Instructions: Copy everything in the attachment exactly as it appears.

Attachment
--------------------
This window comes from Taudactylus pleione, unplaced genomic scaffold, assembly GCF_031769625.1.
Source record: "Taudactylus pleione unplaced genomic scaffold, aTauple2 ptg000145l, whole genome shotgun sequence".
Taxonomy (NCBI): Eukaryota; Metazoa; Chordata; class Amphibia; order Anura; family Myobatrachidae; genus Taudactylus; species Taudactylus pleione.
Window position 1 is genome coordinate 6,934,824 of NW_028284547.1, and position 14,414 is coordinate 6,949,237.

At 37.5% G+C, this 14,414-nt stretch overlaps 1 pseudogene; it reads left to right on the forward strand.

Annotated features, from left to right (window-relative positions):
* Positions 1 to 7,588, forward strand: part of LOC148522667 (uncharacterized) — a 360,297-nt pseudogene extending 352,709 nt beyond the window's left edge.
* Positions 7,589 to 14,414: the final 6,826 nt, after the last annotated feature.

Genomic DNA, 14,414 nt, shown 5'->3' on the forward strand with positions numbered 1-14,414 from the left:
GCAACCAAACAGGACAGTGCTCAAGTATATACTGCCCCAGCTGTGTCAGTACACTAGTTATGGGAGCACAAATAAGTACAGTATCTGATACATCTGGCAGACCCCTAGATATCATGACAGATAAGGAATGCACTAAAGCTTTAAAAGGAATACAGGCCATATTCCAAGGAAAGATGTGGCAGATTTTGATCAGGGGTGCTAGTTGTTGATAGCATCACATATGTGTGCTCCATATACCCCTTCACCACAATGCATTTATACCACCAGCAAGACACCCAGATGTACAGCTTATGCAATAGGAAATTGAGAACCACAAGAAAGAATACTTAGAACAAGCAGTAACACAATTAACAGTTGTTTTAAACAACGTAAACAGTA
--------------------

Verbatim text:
This window comes from Taudactylus pleione, unplaced genomic scaffold, assembly GCF_031769625.1.
Source record: "Taudactylus pleione unplaced genomic scaffold, aTauple2 ptg000145l, whole genome shotgun sequence".
Taxonomy (NCBI): Eukaryota; Metazoa; Chordata; class Amphibia; order Anura; family Myobatrachidae; genus Taudactylus; species Taudactylus pleione.
Window position 1 is genome coordinate 6,934,824 of NW_028284547.1, and position 14,414 is coordinate 6,949,237.

At 37.5% G+C, this 14,414-nt stretch overlaps 1 pseudogene; it reads left to right on the forward strand.

Annotated features, from left to right (window-relative positions):
* Positions 1 to 7,588, forward strand: part of LOC148522667 (uncharacterized) — a 360,297-nt pseudogene extending 352,709 nt beyond the window's left edge.
* Positions 7,589 to 14,414: the final 6,826 nt, after the last annotated feature.

Genomic DNA, 14,414 nt, shown 5'->3' on the forward strand with positions numbered 1-14,414 from the left:
GCAACCAAACAGGACAGTGCTCAAGTATATACTGCCCCAGCTGTGTCAGTACACTAGTTATGGGAGCACAAATAAGTACAGTATCTGATACATCTGGCAGACCCCTAGATATCATGACAGATAAGGAATGCACTAAAGCTTTAAAAGGAATACAGGCCATATTCCAAGGAAAGATGTGGCAGATTTTGATCAGGGGTGCTAGTTGTTGATAGCATCACATATGTGTGCTCCATATACCCCTTCACCACAATGCATTTATACCACCAGCAAGACACCCAGATGTACAGCTTATGCAATAGGAAATTGAGAACCACAAGAAAGAATACTTAGAACAAGCAGTAACACAATTAACAGTTGTTTTAAACAACGTAAACAGTA